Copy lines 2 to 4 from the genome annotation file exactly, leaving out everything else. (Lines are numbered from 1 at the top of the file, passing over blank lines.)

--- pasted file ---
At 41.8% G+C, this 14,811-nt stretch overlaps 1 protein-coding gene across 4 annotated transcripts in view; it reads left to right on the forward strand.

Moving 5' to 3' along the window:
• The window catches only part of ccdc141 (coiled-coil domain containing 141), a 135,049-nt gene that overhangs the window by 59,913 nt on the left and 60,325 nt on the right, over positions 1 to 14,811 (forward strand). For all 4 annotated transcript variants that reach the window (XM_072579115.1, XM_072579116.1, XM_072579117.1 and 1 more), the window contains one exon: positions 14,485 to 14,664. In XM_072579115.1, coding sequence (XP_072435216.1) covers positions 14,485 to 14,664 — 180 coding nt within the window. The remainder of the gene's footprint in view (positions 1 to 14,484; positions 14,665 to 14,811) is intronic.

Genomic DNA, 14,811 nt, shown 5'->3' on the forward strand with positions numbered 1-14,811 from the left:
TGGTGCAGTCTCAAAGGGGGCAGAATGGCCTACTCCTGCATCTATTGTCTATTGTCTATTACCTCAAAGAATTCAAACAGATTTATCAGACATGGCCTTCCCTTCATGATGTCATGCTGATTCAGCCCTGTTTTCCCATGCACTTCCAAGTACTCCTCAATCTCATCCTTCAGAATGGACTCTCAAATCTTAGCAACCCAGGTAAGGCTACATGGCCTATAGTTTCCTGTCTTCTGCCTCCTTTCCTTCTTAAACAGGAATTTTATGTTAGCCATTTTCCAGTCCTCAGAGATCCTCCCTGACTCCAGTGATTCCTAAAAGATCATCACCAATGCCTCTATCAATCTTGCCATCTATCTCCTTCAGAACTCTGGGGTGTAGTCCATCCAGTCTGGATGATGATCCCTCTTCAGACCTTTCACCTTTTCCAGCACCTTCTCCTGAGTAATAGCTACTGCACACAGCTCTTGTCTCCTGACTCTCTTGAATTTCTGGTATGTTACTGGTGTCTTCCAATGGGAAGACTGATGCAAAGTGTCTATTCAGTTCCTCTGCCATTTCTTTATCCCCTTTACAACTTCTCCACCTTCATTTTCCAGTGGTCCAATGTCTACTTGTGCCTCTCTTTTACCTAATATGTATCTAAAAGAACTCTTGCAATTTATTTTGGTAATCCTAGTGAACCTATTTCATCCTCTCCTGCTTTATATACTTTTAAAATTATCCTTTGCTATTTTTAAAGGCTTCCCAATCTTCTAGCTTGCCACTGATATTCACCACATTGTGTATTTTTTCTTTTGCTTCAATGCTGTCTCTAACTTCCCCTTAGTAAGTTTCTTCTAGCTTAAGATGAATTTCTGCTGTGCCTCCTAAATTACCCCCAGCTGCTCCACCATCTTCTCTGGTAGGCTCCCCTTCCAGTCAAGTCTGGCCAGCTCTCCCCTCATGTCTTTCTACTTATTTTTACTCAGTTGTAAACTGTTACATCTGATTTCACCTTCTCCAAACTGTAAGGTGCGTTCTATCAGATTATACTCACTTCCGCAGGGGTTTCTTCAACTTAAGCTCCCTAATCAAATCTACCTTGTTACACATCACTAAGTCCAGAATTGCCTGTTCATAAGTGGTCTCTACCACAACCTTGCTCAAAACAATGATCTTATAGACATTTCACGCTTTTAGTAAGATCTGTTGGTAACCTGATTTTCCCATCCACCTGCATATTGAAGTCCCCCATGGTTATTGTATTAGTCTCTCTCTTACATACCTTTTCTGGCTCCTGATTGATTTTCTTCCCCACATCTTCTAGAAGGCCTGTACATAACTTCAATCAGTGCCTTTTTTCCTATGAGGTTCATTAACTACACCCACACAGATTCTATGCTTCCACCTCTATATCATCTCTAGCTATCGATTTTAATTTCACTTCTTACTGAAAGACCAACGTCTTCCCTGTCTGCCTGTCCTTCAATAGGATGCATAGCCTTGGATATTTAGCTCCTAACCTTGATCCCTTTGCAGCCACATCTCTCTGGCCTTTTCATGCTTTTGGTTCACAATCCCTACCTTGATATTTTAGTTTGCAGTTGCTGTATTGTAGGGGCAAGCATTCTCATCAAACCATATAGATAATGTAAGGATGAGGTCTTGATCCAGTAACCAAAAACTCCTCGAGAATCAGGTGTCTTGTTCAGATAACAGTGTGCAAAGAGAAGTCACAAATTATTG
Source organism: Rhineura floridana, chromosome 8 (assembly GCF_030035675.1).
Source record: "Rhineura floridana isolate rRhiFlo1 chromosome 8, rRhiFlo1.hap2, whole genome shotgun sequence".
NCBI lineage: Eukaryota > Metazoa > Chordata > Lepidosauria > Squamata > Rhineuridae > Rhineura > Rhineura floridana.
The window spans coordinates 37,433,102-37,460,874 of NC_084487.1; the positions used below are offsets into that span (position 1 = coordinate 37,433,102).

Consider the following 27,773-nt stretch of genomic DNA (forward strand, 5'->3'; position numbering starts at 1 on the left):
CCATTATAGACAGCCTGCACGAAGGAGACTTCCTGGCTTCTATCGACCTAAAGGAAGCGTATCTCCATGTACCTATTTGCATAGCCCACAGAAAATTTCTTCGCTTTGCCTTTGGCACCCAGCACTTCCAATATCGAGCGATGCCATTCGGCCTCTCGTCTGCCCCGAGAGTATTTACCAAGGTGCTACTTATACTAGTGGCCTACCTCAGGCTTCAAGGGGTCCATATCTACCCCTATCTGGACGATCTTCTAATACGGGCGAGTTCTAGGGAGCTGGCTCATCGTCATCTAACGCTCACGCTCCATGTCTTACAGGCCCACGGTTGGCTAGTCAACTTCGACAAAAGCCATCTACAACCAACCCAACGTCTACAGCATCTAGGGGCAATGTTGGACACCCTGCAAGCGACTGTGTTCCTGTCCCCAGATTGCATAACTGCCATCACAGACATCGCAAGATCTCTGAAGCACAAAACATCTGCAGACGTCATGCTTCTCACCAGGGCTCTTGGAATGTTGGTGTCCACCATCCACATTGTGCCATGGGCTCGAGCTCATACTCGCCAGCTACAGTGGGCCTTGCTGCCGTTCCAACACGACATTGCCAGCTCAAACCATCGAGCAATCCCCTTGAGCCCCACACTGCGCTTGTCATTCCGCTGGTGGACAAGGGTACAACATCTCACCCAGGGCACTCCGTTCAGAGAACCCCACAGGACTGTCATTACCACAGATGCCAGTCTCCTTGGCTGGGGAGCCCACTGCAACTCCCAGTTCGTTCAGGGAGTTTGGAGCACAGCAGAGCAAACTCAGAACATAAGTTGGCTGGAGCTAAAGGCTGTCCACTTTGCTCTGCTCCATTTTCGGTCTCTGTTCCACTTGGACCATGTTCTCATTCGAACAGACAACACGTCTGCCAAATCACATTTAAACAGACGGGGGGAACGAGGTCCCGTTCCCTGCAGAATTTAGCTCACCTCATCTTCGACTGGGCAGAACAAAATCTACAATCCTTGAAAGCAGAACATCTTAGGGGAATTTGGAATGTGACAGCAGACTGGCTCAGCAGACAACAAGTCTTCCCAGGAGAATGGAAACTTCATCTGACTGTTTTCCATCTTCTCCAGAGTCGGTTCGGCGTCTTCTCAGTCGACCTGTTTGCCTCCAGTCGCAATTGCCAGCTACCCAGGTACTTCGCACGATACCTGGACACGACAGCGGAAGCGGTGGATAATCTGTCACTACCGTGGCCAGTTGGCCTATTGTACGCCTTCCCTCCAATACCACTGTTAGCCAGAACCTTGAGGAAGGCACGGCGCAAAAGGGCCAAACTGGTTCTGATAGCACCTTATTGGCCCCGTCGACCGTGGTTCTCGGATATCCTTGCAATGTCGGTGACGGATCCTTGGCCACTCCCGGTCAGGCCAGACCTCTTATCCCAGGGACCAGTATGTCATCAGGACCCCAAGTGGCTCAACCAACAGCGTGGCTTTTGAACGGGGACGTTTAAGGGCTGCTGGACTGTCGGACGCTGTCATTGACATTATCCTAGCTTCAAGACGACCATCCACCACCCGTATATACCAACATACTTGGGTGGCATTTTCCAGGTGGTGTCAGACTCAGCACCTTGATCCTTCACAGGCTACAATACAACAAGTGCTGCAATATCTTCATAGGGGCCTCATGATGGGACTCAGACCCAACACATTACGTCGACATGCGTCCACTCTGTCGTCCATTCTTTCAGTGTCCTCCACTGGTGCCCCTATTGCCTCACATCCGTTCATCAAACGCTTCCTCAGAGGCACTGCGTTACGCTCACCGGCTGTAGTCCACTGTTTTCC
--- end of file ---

Moving 5' to 3' along the window:
• The window catches only part of ccdc141 (coiled-coil domain containing 141), a 135,049-nt gene that overhangs the window by 59,913 nt on the left and 60,325 nt on the right, over positions 1 to 14,811 (forward strand). For all 4 annotated transcript variants that reach the window (XM_072579115.1, XM_072579116.1, XM_072579117.1 and 1 more), the window contains one exon: positions 14,485 to 14,664. In XM_072579115.1, coding sequence (XP_072435216.1) covers positions 14,485 to 14,664 — 180 coding nt within the window. The remainder of the gene's footprint in view (positions 1 to 14,484; positions 14,665 to 14,811) is intronic.

Genomic DNA, 14,811 nt, shown 5'->3' on the forward strand with positions numbered 1-14,811 from the left: